3 +/- 1 2 mg/dL vs 5 7 +/- 1 4 mg/dL and 488 +/- 205 pg/ml vs 177

3 +/- 1.2 mg/dL vs 5.7 +/- 1.4 mg/dL and 488 +/- 205 pg/ml vs 177 +/- 100 pg/ml respectively; p < 0.05) with decreasing of phosphate and potassium intake. No significant differences were found in the control group. No significant changes CA3 were observed in serum albumin, calcium, potassium, Kt/V, body weight

and body composition in both the intervention and control groups.

Conclusion: Dietary intake of phosphate mainly comes from protein sources, so dietary phosphorus restriction may lead to a protein/energy malnutrition in a dialysis patient. A phosphorus-controlled diet plan including a nutritional substitute resulted in serum phosphate and intact parathyroid hormone decrease without nutritional status modifications in dialysis patients. (C) 2010 Elsevier

B.V. All rights reserved.”
“Study Design: Retrospective review of a prospectively collected database.

Objective. Our objective was to assess the rates of postoperative wound infection associated with spine surgery.

Summary of Background Data. Although wound infection after spine surgery remains a common source of morbidity, estimates of its rates of occurrence remain relatively limited. The Scoliosis Research Society prospectively collects morbidity and mortality data from its members, including the occurrence of wound infection.

Methods. The Scoliosis Research Society morbidity and mortality database was queried for all reported spine surgery cases from 2004 to 2007. Cases were stratified based on factors including diagnosis, adult (>= 21 years) versus pediatric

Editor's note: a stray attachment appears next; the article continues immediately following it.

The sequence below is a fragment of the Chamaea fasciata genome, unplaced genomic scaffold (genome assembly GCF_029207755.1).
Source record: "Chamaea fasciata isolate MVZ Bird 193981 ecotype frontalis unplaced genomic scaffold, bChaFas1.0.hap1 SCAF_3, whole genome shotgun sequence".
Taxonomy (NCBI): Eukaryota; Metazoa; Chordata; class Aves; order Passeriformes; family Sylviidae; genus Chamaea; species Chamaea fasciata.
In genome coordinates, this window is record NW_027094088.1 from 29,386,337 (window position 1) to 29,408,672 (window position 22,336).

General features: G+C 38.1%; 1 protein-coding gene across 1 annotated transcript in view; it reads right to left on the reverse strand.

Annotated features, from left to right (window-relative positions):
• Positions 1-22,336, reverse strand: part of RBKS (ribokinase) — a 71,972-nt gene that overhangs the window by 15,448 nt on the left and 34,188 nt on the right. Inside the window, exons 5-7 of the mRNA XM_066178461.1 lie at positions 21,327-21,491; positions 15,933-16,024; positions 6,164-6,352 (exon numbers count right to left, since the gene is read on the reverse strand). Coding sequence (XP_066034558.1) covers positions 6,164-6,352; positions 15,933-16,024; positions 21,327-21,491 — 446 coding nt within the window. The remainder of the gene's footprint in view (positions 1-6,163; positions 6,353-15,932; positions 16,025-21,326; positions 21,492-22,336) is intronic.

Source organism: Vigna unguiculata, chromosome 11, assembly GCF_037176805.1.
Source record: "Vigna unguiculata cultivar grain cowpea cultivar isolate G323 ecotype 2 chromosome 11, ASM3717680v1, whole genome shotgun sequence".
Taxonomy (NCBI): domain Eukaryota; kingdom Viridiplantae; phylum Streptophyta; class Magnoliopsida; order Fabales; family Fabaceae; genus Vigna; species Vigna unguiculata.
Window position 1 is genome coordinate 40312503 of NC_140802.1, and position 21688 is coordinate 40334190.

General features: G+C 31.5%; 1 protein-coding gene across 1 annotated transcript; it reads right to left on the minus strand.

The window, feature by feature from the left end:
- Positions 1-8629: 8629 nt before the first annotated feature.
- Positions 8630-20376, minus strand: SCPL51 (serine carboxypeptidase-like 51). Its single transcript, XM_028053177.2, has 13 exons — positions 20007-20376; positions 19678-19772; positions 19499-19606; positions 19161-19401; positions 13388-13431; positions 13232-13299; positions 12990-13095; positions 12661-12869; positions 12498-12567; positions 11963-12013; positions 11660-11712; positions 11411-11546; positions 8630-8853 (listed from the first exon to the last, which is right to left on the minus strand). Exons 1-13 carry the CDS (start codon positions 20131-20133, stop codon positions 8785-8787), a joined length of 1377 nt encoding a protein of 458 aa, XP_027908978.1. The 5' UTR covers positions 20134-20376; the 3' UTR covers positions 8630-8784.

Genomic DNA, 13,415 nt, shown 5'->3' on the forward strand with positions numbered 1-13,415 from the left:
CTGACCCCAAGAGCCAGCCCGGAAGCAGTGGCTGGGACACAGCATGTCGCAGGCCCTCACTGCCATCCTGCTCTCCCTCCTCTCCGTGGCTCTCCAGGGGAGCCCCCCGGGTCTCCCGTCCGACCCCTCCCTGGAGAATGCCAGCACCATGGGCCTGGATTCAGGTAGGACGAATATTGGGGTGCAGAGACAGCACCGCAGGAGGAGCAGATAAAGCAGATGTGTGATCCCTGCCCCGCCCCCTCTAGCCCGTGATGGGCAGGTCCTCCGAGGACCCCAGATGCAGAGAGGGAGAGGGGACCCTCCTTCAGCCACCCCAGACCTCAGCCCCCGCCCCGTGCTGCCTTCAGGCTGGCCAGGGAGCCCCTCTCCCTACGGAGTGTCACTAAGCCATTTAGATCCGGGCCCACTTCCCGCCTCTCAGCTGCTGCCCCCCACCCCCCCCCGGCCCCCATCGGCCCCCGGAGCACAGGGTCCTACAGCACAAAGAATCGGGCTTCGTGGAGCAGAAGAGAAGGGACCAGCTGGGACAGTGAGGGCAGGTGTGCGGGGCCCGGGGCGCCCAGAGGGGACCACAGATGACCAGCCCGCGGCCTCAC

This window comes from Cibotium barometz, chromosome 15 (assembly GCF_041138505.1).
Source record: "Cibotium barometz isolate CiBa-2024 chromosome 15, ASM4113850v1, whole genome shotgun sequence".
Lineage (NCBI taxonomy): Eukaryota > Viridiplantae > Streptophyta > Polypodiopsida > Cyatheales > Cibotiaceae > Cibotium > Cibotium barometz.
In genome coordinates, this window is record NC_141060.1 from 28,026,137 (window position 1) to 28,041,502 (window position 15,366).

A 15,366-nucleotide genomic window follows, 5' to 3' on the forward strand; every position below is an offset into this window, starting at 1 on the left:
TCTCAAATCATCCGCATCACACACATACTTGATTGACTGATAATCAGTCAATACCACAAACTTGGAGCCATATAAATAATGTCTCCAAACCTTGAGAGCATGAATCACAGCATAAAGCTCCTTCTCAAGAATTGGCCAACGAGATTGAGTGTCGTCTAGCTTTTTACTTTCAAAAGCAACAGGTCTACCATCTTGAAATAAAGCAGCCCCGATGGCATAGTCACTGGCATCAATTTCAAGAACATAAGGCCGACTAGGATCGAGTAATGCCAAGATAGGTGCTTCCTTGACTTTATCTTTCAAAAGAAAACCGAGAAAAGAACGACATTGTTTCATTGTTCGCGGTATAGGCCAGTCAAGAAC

(< 21 years), primary versus revision, click here selleck chemicals use of implants, and whether a minimally invasive approach was used. Superficial, deep, and total infection rates were calculated.

Results. In total, 108,419 cases were identified, with an overall total infection rate of 2.1% (superficial = 0.8%, deep = 1.3%). Based on primary diagnosis, total postoperative wound infection rate for adults ranged from 1.4% for degenerative disease to 4.2% for kyphosis. Postoperative wound infection rates for pediatric patients ranged from 0.9% for degenerative disease to 5.4% for kyphosis. Rate of infection was further stratified based on subtype of degenerative disease, type of scoliosis, and type of kyphosis for both adult and pediatric patients. Factors associated with increased rate of infection included revision surgery (P < 0.001), performance of spinal fusion (P < 0.001), and use of implants (P < 0.001). Compared with a traditional open approach, use of a minimally invasive approach was associated with a lower rate of infection for lumbar discectomy (0.4% vs. 1.1%; P < 0.001) and for transforaminal lumbar interbody fusion (1.3% vs. 2.9%; P = 0.005).

Conclusion. Our data suggest that postsurgical infection, even among skilled spine surgeons, is an inherent potential complication.

Comments are closed.